San Diego County reports 610 COVID-19 cases, 4 deaths on vaccine anniversary
On the one-year anniversary of San Diego County receiving its first batch of COVID-19 vaccines, the county Health and Human Services Agency on Tuesday reported 610 new viral infections and four deaths.
Tuesday marks one year since the county received its first shipments of COVID-19 vaccinations and the first doses of Pfizer COVID-19 vaccine were administered. Since Dec. 14, 2020, more than 5.86 million doses of the three vaccines now available have been administered throughout the region.
Initially, county vaccination sites and medical providers began vaccinating the more than 620,000 health care professionals who became eligible first.
As of Monday, close to 2.72 million San Diego County residents have received at least one dose of a COVID-19 vaccine, more than 86% of all eligible residents. More than 2.41 million San Diegans, or close to 77% of eligible residents, are fully vaccinated against COVID-19. In addition, more than 528,000 booster shots have been administered in the region.
"San Diego has some of the highest COVID-19 vaccination rates in the nation and our impressive numbers are a testament to the efforts of our community partners, as well as our residents' commitment to put this pandemic behind us," said Dr. Wilma J. Wooten, county public health officer. "COVID vaccines are safe and effective at preventing severe illness and deaths and I urge anyone who has not gotten vaccinated, or is overdue for their booster, to get vaccinated now."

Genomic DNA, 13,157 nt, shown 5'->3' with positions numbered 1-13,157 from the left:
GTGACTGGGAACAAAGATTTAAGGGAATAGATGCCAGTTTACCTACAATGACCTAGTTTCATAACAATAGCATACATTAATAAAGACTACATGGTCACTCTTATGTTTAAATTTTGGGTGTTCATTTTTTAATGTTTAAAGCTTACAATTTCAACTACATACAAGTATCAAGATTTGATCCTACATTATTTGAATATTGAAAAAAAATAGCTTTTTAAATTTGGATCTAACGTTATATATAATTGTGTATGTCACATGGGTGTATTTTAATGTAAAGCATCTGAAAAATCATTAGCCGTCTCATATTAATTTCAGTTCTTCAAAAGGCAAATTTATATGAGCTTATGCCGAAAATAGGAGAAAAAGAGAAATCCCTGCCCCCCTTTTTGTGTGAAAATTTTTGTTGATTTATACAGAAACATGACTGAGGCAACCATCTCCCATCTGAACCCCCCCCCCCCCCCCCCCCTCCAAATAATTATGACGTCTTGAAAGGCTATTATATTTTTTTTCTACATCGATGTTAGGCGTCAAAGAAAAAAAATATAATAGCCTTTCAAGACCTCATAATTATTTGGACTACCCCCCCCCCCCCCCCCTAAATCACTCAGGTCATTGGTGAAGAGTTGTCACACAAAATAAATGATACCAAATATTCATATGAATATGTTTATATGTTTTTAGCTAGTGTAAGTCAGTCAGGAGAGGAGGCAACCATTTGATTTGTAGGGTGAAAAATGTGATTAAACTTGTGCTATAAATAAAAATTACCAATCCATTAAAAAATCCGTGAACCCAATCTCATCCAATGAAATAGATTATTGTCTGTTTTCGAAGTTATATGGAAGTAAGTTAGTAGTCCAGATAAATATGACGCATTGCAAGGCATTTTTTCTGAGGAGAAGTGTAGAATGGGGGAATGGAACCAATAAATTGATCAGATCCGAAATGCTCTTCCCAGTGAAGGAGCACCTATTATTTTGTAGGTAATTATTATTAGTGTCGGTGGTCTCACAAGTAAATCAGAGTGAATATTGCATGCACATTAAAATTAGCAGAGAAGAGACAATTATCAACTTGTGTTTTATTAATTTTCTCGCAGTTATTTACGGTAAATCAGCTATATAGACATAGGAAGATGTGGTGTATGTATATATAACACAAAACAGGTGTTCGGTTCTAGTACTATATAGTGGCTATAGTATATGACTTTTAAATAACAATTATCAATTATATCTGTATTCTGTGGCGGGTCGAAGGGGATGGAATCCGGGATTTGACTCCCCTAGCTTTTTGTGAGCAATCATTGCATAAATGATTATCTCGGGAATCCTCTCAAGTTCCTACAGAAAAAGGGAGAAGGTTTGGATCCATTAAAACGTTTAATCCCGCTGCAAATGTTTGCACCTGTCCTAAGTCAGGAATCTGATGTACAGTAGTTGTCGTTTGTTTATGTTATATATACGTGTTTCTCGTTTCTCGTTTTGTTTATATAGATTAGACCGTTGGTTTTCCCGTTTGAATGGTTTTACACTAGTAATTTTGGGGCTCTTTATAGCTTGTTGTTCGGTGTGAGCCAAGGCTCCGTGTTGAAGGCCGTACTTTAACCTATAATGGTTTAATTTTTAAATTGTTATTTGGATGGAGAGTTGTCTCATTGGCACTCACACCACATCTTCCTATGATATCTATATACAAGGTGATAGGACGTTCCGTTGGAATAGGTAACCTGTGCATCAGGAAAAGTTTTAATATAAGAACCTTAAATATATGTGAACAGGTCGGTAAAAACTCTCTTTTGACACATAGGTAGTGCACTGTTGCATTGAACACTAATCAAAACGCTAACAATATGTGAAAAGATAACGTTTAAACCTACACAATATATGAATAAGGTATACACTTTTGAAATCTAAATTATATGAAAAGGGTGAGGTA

The new data increases the county's cumulative totals to 395,071 cases and 4,393 deaths since the pandemic began. The number of coronavirus patients in San Diego County hospitals increased by 24 people to 354, according to Tuesday's data. Of those patients, 95 were in intensive care as of Tuesday, four more than Monday.
A total of 15,500 new tests were reported to the county on Tuesday. A total of 3.9% of all tests returned positive over the past week.
Beginning Wednesday, San Diego County residents will have to mask up again when they enter indoor public spaces, regardless of their vaccination status.
The state issued the mandate, citing a rise in infection rates since Thanksgiving. It will remain in place until Jan. 15.
The state will also toughen the restriction for unvaccinated people who attend indoor "mega-events" of 1,000 people or more, requiring them to receive a negative COVID-19 test within one day of the event if it's a rapid antigen test or within two days for a PCR test. The current rules require a test within 72 hours of the event.
State officials will also recommend, but not require, that people who travel to California or return to the state after traveling be tested for COVID within three to five days.
Among the indoor public spaces affected by the mask mandate will be retail stores, restaurants, theaters, family entertainment centers and government offices that serve the public.